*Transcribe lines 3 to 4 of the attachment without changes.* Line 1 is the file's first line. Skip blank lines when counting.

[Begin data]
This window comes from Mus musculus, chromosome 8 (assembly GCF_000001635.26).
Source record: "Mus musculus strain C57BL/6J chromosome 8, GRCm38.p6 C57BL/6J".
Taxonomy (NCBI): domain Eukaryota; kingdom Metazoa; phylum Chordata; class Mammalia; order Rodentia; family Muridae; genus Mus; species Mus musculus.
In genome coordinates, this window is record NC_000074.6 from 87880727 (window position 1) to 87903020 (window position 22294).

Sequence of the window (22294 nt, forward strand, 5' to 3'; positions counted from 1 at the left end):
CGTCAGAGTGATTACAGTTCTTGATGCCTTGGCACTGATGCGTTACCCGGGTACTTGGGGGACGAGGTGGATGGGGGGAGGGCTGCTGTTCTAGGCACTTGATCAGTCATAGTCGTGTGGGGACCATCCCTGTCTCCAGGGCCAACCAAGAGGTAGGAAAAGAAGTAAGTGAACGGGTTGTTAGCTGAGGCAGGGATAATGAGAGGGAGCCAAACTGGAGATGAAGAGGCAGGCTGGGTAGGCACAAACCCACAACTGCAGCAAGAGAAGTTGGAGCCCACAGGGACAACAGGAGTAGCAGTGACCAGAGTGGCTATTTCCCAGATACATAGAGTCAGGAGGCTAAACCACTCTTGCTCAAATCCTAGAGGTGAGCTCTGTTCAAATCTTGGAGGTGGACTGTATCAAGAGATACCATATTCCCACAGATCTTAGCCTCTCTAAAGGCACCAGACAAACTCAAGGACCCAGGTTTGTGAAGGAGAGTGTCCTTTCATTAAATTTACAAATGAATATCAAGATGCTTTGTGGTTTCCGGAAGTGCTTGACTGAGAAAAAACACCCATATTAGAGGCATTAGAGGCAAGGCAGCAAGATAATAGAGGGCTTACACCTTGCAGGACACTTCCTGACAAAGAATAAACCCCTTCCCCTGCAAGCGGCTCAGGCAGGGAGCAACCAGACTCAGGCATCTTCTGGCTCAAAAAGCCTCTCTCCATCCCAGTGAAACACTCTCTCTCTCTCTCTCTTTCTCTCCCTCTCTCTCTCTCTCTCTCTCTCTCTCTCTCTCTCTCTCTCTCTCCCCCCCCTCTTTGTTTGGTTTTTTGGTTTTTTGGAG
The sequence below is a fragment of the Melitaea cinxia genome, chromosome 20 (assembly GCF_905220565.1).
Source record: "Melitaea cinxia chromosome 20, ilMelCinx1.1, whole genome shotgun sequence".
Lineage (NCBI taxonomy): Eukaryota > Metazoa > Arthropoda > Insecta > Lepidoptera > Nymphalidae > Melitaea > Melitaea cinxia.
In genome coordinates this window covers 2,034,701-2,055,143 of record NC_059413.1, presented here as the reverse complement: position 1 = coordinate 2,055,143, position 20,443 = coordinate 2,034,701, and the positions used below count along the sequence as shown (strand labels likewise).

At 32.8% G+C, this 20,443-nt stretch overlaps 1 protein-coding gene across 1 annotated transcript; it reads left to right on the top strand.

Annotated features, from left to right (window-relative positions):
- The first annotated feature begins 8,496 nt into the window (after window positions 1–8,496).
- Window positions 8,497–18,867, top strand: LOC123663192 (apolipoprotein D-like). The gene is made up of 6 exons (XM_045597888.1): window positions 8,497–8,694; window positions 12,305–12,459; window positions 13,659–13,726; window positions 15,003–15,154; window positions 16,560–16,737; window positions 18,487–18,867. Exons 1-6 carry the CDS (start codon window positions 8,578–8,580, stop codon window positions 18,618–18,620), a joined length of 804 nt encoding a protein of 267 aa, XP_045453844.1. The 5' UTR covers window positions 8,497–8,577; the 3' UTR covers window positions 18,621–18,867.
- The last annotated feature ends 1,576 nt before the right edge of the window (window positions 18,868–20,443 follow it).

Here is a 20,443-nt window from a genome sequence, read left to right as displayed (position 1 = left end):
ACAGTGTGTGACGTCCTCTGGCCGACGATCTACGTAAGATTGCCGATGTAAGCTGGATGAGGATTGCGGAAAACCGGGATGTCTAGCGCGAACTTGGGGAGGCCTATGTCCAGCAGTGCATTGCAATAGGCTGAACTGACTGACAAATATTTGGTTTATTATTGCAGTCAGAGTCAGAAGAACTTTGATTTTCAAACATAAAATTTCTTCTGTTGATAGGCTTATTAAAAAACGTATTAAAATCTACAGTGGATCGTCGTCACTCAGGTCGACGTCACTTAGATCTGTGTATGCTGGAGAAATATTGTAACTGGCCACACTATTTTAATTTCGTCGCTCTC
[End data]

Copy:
Taxonomy (NCBI): domain Eukaryota; kingdom Metazoa; phylum Chordata; class Mammalia; order Rodentia; family Muridae; genus Mus; species Mus musculus.
In genome coordinates, this window is record NC_000074.6 from 87880727 (window position 1) to 87903020 (window position 22294).